Good to keep in mind for BBQ’s and picnics! Marigolds are also highly prized for their medicinal capabilities. They have antiseptic, anti-inflammatory and antibacterial properties.
2 – Carnation Petals
Yep, the same flower you see in those floral arrangements all the time. The petals taste sweet, once you trim them away from the bitterness of their base.
They have a sweet, delicate, perfumed taste, that is almost exactly how they smell. They are often used in candy, cake and wine.
In ancient China, carnation flower tea was widely used to help the body and spirit relax, and to restore energy in the body, as well as to combat depression and anxiety.
We still use it for those reasons, but today it’s used for just about everything in China, including hair loss and excess gas. Cool fact? Carnations are one of the secret ingredients in the french liqueur ‘Chartreuse’.
3 – Allium
All blossoms from the allium family (chives, leaks, garlic, etc.) are edible and very flavorful! All parts of them are edible, and can have a broad range in flavors.
A wide array of sulfur compounds in the plants are what gives onions, garlic, and other alliums their infamous taste, smell, and tear-inducing abilities, as well as their many health benefits.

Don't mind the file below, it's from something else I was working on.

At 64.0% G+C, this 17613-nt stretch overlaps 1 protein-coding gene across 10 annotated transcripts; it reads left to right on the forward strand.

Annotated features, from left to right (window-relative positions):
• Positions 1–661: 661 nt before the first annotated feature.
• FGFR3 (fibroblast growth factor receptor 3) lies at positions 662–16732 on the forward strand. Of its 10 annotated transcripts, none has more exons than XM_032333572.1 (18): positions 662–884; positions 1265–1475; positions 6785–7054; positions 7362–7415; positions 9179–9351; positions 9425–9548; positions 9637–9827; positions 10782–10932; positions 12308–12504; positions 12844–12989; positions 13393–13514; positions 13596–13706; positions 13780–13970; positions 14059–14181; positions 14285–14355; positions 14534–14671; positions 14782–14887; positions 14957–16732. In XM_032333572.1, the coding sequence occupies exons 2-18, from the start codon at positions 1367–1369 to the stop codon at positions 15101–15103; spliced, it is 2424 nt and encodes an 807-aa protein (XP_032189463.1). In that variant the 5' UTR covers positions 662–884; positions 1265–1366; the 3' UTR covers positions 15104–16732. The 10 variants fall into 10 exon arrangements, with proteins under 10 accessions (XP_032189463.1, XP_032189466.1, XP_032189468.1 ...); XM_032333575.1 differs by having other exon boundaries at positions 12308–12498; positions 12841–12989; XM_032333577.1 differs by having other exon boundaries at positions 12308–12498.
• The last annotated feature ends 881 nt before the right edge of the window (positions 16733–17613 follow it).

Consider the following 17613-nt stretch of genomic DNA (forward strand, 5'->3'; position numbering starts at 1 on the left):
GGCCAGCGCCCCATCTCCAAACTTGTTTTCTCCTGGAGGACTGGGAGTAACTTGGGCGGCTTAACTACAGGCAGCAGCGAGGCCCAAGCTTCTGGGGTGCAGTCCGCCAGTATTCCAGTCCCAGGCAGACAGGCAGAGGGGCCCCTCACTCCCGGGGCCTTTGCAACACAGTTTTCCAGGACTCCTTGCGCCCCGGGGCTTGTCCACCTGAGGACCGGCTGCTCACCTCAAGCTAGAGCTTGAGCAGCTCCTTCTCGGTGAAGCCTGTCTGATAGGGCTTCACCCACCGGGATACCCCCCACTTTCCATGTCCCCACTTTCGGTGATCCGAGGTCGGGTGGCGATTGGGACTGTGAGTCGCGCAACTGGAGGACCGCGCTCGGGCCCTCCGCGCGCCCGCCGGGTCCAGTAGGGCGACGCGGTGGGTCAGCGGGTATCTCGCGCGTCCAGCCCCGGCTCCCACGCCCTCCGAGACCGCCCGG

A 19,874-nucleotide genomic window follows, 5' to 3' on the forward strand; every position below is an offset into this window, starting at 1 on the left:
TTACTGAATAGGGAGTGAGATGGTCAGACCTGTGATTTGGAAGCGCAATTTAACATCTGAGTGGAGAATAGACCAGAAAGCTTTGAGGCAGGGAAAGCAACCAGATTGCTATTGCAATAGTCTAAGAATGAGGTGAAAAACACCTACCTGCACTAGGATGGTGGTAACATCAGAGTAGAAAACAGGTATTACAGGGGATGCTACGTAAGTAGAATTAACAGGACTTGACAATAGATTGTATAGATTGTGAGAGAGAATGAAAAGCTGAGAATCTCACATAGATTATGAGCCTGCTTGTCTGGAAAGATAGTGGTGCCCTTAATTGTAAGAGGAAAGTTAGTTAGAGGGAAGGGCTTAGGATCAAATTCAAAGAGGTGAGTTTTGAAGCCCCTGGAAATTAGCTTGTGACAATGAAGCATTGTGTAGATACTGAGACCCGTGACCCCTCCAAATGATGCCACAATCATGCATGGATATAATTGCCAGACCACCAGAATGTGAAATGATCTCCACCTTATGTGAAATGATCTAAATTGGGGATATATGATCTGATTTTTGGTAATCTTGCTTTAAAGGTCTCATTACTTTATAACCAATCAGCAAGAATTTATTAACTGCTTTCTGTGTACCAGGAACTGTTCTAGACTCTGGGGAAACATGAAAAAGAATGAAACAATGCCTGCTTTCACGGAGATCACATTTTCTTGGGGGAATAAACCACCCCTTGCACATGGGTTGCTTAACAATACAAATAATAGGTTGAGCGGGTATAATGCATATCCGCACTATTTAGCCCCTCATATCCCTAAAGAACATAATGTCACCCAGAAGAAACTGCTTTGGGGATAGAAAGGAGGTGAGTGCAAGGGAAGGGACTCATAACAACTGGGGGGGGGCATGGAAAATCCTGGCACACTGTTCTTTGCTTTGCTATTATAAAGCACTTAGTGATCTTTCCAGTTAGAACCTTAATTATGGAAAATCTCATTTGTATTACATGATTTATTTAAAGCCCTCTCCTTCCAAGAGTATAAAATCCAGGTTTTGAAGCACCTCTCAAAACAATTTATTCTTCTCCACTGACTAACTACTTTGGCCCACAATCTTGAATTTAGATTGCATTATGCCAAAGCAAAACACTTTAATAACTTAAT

This includes cardiovascular protection, anti-cancer properties, the ability to lower cholesterol and blood pressure, as well as providing anti-clotting benefits. Great for people with health issues like heart disease.
4 – Borage Blossoms
Borage blossoms (also known as Starflowers) are a beautiful blue color and they taste just like cucumbers.
They make a wonderful addition to salads, (like potato salad) or delicate little finger sandwiches for parties.
When brewed into a tea, they have a very calming, natural sedative effect that can help you relax and sleep.
It’s also great for depression and mood swings, especially when they are brought on by hormonal changes.
5 – Chrysanthemums